Raspberry Pi on the Go

Some­times you are on the go and would like to play around with your Rasp­ber­ry Pi. I am using a quite easy set­up with my Mac­Book Air.

Power

To pow­er the RPi I am using a stan­dard USB‑A to micro USB cable con­nect­ed to one of the USB ports on the note­book. It is strong enough to pow­er the RPi.

Console Access

One pos­si­bil­i­ty would be to get a stan­dard USB to ser­i­al inter­face, oper­at­ing at 3.3 V and hook it up to the UARTs of the RPi to get a ser­i­al con­sole. This is one per­fect solu­tion as long as you do not want to use the RPi’s UART for some­thing else. Then you need to recon­fig­ure two oth­er pins, etc.

I am using a dif­fer­ent approach: I a using a thun­der­bolt to eth­er­net adapter and con­nect the RPi to the mac with a short net­work­ing cable. As the net­work is con­fig­ured to use DHCP I need to start a DHCP serv­er on the mac. The eas­i­est way is to use inter­net shar­ing in macOS. Just enable it in pref­er­ences and take a look at the ifcon­fig in the ter­mi­nal to get the router’s IPv4 address. Usu­al­ly the RPi has the same net­work but the last octet is 2. Mean­ing when the mac has the IP adress 192.168.1.1 the RPi would have 192.168.1.2. Then just use plain SSH to con­nect to the RPi.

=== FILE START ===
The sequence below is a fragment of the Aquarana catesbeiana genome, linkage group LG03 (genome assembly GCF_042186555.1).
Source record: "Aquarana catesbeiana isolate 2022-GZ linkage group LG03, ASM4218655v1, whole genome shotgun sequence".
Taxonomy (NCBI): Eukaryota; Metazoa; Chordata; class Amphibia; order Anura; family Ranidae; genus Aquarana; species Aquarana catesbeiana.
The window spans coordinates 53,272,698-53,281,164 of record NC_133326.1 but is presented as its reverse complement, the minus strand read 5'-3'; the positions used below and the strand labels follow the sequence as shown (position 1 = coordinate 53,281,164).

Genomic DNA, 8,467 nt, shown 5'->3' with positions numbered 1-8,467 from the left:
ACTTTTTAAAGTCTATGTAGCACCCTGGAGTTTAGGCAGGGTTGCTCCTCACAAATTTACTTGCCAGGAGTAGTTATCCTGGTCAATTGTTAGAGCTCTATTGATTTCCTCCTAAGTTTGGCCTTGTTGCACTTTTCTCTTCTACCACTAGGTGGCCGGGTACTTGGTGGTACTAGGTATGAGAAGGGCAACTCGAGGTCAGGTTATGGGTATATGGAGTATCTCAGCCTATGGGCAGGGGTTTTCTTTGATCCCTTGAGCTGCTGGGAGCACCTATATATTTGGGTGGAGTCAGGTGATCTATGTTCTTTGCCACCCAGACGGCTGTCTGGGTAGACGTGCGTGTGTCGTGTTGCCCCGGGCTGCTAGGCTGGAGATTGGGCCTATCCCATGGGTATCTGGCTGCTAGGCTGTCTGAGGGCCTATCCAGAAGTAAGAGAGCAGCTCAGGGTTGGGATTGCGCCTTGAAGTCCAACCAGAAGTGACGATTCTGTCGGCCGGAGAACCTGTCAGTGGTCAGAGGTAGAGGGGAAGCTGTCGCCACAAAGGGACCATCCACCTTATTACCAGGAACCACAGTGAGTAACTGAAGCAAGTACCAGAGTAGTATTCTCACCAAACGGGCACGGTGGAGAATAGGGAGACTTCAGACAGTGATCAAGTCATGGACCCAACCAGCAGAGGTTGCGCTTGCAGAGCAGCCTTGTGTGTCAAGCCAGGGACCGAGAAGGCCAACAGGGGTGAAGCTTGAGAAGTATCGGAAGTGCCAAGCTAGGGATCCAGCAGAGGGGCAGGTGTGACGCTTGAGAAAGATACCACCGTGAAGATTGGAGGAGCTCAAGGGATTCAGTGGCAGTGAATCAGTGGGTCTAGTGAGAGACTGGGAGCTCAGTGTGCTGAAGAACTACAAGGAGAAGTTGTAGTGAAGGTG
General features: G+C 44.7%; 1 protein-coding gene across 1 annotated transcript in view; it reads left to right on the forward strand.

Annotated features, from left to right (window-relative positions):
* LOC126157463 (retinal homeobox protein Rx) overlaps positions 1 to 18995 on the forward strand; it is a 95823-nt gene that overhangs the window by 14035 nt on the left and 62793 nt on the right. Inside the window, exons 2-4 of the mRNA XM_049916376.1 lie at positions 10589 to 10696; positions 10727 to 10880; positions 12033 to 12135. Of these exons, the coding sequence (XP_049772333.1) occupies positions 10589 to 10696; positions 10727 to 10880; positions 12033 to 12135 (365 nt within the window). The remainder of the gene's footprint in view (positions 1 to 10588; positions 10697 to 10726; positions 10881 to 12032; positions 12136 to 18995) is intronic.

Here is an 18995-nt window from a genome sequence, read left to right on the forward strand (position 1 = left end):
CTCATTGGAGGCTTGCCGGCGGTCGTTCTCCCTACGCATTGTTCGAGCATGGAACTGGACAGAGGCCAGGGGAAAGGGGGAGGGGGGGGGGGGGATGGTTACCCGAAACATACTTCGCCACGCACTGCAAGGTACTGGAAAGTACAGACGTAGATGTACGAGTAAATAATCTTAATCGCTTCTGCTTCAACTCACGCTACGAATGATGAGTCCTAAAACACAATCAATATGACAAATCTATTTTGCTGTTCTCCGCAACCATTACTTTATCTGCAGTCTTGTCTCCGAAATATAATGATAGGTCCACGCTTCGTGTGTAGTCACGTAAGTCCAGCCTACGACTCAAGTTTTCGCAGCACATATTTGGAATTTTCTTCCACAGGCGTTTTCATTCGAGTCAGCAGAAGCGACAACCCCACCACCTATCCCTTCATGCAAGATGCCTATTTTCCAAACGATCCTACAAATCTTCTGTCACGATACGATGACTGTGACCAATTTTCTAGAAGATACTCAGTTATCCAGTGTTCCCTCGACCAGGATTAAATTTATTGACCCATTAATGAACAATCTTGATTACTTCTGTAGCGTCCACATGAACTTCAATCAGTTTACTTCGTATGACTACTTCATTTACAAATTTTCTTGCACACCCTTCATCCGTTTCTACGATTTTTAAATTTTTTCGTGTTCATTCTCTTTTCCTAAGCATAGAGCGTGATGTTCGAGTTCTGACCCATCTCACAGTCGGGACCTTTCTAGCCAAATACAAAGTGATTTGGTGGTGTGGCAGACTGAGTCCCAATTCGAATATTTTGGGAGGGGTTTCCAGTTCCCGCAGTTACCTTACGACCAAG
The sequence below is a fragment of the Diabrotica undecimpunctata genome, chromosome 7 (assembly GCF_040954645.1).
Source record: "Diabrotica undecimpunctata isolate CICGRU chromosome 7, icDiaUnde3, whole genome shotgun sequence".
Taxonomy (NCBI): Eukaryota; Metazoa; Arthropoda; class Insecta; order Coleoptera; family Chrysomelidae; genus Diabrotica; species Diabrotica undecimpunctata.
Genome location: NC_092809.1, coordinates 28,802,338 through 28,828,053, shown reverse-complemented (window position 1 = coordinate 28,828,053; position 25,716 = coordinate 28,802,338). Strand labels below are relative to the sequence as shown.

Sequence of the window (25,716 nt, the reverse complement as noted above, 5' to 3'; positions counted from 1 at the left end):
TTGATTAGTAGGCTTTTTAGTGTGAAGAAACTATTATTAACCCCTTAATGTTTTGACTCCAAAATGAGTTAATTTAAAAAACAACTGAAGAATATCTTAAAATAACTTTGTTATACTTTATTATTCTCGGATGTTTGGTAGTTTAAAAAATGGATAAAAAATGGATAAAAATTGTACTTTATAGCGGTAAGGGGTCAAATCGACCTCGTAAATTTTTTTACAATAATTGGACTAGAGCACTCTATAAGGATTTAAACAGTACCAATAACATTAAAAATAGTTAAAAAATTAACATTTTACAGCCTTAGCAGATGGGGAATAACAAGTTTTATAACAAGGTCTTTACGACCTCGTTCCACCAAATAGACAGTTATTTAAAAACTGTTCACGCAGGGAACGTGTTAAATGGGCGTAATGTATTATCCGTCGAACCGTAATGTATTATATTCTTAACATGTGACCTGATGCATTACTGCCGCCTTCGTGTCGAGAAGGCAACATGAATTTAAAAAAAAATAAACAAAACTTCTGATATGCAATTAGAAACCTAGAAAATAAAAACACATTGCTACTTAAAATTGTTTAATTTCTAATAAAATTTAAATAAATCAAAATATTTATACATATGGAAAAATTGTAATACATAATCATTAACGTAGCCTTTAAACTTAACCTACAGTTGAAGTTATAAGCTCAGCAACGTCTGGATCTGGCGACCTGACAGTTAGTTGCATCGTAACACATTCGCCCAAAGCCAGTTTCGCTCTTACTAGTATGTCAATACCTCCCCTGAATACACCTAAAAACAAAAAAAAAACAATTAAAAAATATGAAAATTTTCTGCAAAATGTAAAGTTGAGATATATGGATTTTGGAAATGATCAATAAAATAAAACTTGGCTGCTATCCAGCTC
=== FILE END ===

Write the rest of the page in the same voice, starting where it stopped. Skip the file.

New Beefy Storage Home Server — Part 1

The Aim

After using my com­put­ing equip­ment for some time my desk got filled with 3 exter­nal hard dri­ves con­tain­ing back­ups and archived data such as videos, pho­tos. Even worse these dri­ves spin down after a while result­ing in a 6 sec­ond lag when open­ing a file open or save pan­el. Fur­ther­more the use of a HFS+ filesys­tem for long-time stor­age seemed not very attrac­tive to me as it can get cor­rupt­ed silent­ly.

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